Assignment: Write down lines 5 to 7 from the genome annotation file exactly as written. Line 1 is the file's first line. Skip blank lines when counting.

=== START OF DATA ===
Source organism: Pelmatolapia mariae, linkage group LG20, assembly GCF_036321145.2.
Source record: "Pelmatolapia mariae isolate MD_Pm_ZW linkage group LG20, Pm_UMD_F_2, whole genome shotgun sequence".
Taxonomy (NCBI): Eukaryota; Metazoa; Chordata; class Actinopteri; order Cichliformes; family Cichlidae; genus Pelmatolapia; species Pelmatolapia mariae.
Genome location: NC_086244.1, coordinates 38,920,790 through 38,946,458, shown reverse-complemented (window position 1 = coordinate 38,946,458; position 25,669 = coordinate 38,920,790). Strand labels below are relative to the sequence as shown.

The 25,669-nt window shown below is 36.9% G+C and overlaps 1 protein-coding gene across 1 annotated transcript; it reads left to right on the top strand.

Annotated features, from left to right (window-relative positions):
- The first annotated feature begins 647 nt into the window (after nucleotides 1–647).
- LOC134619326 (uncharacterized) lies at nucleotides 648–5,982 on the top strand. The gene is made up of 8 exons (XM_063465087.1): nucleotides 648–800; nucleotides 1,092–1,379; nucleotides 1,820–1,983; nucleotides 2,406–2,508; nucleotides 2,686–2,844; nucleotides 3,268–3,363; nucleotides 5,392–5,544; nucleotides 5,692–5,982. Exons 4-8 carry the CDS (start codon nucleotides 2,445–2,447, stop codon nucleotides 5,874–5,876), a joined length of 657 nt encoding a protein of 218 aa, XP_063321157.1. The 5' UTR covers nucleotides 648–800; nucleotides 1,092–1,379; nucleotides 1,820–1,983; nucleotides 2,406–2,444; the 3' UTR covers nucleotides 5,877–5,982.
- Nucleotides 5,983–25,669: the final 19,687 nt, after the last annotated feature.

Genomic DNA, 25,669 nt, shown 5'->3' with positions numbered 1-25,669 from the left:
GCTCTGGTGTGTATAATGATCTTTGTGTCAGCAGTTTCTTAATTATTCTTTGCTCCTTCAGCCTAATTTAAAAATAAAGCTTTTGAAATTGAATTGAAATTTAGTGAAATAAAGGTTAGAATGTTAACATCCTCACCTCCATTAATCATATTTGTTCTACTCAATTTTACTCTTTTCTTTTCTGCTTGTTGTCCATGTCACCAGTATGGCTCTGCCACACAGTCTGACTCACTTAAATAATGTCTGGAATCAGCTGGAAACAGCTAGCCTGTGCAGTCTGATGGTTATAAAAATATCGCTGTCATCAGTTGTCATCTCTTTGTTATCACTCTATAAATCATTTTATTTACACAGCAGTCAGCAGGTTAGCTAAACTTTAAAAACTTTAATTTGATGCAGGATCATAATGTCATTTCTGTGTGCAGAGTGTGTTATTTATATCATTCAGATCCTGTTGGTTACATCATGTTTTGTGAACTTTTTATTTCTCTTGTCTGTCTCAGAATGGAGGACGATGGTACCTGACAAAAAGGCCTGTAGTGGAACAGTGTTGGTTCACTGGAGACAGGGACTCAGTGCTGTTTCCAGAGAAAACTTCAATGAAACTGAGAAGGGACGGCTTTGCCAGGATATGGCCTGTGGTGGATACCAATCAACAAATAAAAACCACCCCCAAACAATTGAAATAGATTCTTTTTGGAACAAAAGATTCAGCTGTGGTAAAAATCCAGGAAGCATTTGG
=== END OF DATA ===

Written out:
The 25,669-nt window shown below is 36.9% G+C and overlaps 1 protein-coding gene across 1 annotated transcript; it reads left to right on the top strand.

Annotated features, from left to right (window-relative positions):
- The first annotated feature begins 647 nt into the window (after nucleotides 1–647).